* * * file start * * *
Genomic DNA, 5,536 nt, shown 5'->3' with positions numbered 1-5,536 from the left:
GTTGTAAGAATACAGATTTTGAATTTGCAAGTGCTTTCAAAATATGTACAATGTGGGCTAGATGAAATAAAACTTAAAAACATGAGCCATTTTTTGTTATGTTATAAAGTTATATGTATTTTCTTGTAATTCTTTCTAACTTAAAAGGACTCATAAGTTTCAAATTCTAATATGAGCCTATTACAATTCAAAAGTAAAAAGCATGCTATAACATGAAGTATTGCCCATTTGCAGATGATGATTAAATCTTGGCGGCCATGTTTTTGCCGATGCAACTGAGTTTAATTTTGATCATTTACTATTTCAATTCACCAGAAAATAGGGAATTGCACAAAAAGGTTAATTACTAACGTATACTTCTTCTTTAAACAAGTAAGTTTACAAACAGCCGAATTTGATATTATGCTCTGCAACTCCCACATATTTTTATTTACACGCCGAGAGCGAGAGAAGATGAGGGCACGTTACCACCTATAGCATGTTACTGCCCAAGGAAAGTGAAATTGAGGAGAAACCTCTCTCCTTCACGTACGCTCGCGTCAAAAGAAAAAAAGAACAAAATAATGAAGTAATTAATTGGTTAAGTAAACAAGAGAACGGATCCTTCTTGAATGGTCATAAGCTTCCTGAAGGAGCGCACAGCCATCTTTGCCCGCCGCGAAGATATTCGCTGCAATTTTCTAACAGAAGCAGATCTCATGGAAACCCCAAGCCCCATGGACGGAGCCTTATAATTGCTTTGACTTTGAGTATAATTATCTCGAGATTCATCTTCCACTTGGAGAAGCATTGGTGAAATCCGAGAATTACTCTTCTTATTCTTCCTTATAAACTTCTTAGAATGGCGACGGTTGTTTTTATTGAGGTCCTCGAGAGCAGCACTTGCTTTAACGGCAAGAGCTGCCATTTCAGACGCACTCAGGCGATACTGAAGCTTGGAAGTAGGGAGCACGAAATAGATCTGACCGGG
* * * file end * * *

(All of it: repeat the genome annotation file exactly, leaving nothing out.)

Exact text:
Genomic DNA, 5,536 nt, shown 5'->3' with positions numbered 1-5,536 from the left:
GTTGTAAGAATACAGATTTTGAATTTGCAAGTGCTTTCAAAATATGTACAATGTGGGCTAGATGAAATAAAACTTAAAAACATGAGCCATTTTTTGTTATGTTATAAAGTTATATGTATTTTCTTGTAATTCTTTCTAACTTAAAAGGACTCATAAGTTTCAAATTCTAATATGAGCCTATTACAATTCAAAAGTAAAAAGCATGCTATAACATGAAGTATTGCCCATTTGCAGATGATGATTAAATCTTGGCGGCCATGTTTTTGCCGATGCAACTGAGTTTAATTTTGATCATTTACTATTTCAATTCACCAGAAAATAGGGAATTGCACAAAAAGGTTAATTACTAACGTATACTTCTTCTTTAAACAAGTAAGTTTACAAACAGCCGAATTTGATATTATGCTCTGCAACTCCCACATATTTTTATTTACACGCCGAGAGCGAGAGAAGATGAGGGCACGTTACCACCTATAGCATGTTACTGCCCAAGGAAAGTGAAATTGAGGAGAAACCTCTCTCCTTCACGTACGCTCGCGTCAAAAGAAAAAAAGAACAAAATAATGAAGTAATTAATTGGTTAAGTAAACAAGAGAACGGATCCTTCTTGAATGGTCATAAGCTTCCTGAAGGAGCGCACAGCCATCTTTGCCCGCCGCGAAGATATTCGCTGCAATTTTCTAACAGAAGCAGATCTCATGGAAACCCCAAGCCCCATGGACGGAGCCTTATAATTGCTTTGACTTTGAGTATAATTATCTCGAGATTCATCTTCCACTTGGAGAAGCATTGGTGAAATCCGAGAATTACTCTTCTTATTCTTCCTTATAAACTTCTTAGAATGGCGACGGTTGTTTTTATTGAGGTCCTCGAGAGCAGCACTTGCTTTAACGGCAAGAGCTGCCATTTCAGACGCACTCAGGCGATACTGAAGCTTGGAAGTAGGGAGCACGAAATAGATCTGACCGGG